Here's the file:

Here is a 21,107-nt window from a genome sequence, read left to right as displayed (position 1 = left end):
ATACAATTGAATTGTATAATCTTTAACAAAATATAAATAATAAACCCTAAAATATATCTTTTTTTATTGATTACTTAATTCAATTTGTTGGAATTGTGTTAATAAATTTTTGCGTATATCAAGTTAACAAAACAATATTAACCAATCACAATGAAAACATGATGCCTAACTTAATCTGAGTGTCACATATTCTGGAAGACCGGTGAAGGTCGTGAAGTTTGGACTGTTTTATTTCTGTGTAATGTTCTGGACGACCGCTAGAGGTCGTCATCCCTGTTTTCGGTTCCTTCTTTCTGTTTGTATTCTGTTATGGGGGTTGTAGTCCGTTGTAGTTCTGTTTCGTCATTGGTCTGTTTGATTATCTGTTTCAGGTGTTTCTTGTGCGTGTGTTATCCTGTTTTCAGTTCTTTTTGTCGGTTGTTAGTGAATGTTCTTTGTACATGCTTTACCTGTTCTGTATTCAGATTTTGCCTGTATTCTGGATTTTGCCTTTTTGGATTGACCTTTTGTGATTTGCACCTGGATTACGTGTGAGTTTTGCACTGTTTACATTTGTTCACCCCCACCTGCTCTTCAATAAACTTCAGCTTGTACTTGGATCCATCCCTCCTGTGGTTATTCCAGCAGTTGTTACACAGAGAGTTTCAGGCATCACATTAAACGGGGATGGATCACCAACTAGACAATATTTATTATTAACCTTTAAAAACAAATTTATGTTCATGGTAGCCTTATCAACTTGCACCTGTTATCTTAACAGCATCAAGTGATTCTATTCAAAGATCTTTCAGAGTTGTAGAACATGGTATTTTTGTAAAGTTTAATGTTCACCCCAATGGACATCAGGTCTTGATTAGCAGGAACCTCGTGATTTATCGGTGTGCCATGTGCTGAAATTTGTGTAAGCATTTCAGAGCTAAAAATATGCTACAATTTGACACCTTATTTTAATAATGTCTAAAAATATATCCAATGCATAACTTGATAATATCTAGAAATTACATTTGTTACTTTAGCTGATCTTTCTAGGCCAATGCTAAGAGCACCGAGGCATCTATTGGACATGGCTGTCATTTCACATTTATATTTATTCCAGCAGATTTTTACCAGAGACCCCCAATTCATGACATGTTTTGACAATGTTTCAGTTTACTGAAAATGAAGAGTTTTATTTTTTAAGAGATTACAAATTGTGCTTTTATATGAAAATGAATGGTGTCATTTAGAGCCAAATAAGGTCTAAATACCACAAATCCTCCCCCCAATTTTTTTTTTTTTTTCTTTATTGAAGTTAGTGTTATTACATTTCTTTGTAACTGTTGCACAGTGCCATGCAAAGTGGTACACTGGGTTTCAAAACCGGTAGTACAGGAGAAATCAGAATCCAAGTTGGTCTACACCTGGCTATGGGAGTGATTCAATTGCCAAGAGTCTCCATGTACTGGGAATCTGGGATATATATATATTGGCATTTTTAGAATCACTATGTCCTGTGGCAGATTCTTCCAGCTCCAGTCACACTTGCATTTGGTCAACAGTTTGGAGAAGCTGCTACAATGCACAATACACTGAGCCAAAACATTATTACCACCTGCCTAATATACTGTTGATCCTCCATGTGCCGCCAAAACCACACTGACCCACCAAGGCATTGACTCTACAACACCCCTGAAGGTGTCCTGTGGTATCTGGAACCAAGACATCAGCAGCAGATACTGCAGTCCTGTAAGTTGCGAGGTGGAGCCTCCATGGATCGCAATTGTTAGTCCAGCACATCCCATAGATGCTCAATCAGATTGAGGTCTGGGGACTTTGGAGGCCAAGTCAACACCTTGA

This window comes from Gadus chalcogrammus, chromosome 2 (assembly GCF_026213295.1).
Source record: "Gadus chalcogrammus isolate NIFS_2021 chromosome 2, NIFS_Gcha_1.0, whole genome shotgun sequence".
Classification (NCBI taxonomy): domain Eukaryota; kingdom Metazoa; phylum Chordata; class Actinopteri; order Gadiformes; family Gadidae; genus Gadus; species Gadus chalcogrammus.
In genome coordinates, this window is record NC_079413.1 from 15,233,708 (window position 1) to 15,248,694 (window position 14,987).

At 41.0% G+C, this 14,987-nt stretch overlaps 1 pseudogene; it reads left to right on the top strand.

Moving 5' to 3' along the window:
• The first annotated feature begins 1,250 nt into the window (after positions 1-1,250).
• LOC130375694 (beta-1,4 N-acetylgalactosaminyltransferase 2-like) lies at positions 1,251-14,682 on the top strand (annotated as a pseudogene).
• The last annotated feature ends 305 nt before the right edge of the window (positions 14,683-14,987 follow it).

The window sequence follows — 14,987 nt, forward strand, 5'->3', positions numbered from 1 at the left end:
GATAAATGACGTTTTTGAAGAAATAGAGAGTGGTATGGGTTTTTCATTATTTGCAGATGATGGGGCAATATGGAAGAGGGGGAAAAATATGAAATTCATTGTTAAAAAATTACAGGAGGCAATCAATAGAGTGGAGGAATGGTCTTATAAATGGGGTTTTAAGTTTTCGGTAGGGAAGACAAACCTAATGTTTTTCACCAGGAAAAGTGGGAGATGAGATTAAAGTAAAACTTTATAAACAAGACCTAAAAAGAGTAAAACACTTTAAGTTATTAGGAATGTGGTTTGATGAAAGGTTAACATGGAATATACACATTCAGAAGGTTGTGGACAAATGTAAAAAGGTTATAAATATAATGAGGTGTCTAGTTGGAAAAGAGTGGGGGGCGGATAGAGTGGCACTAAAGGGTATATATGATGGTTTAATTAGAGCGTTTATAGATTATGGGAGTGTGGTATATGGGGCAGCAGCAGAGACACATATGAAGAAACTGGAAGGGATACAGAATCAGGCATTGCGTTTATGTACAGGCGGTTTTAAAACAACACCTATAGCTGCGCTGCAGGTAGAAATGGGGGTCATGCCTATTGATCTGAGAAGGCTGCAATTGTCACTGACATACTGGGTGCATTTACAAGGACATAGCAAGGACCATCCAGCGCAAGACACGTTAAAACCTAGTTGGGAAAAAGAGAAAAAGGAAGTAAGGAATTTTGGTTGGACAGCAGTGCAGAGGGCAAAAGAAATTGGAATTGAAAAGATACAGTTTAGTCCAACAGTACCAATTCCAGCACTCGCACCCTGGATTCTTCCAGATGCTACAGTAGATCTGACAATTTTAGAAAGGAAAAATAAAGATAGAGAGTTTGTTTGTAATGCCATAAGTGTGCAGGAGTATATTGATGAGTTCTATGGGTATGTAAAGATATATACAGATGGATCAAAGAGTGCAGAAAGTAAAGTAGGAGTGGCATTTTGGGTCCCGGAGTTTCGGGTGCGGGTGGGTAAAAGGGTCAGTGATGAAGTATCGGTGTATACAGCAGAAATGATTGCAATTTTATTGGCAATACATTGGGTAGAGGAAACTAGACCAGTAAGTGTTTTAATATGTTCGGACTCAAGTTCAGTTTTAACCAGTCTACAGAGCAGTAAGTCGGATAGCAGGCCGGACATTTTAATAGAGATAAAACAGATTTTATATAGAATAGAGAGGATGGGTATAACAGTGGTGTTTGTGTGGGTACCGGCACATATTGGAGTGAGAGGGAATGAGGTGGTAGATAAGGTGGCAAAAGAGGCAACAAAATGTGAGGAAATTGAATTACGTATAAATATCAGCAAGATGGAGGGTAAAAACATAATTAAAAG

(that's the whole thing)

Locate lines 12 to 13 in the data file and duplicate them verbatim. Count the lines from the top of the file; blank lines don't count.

The window sequence follows — 14,987 nt, forward strand, 5'->3', positions numbered from 1 at the left end:
GATAAATGACGTTTTTGAAGAAATAGAGAGTGGTATGGGTTTTTCATTATTTGCAGATGATGGGGCAATATGGAAGAGGGGGAAAAATATGAAATTCATTGTTAAAAAATTACAGGAGGCAATCAATAGAGTGGAGGAATGGTCTTATAAATGGGGTTTTAAGTTTTCGGTAGGGAAGACAAACCTAATGTTTTTCACCAGGAAAAGTGGGAGATGAGATTAAAGTAAAACTTTATAAACAAGACCTAAAAAGAGTAAAACACTTTAAGTTATTAGGAATGTGGTTTGATGAAAGGTTAACATGGAATATACACATTCAGAAGGTTGTGGACAAATGTAAAAAGGTTATAAATATAATGAGGTGTCTAGTTGGAAAAGAGTGGGGGGCGGATAGAGTGGCACTAAAGGGTATATATGATGGTTTAATTAGAGCGTTTATAGATTATGGGAGTGTGGTATATGGGGCAGCAGCAGAGACACATATGAAGAAACTGGAAGGGATACAGAATCAGGCATTGCGTTTATGTACAGGCGGTTTTAAAACAACACCTATAGCTGCGCTGCAGGTAGAAATGGGGGTCATGCCTATTGATCTGAGAAGGCTGCAATTGTCACTGACATACTGGGTGCATTTACAAGGACATAGCAAGGACCATCCAGCGCAAGACACGTTAAAACCTAGTTGGGAAAAAGAGAAAAAGGAAGTAAGGAATTTTGGTTGGACAGCAGTGCAGAGGGCAAAAGAAATTGGAATTGAAAAGATACAGTTTAGTCCAACAGTACCAATTCCAGCACTCGCACCCTGGATTCTTCCAGATGCTACAGTAGATCTGACAATTTTAGAAAGGAAAAATAAAGATAGAGAGTTTGTTTGTAATGCCATAAGTGTGCAGGAGTATATTGATGAGTTCTATGGGTATGTAAAGATATATACAGATGGATCAAAGAGTGCAGAAAGTAAAGTAGGAGTGGCATTTTGGGTCCCGGAGTTTCGGGTGCGGGTGGGTAAAAGGGTCAGTGATGAAGTATCGGTGTATACAGCAGAAATGATTGCAATTTTATTGGCAATACATTGGGTAGAGGAAACTAGACCAGTAAGTGTTTTAATATGTTCGGACTCAAGTTCAGTTTTAACCAGTCTACAGAGCAGTAAGTCGGATAGCAGGCCGGACATTTTAATAGAGATAAAACAGATTTTATATAGAATAGAGAGGATGGGTATAACAGTGGTGTTTGTGTGGGTACCGGCACATATTGGAGTGAGAGGGAATGAGGTGGTAGATAAGGTGGCAAAAGAGGCAACAAAATGTGAGGAAATTGAATTACGTATAAATATCAGCAAGATGGAGGGTAAAAACATAATTAAAAG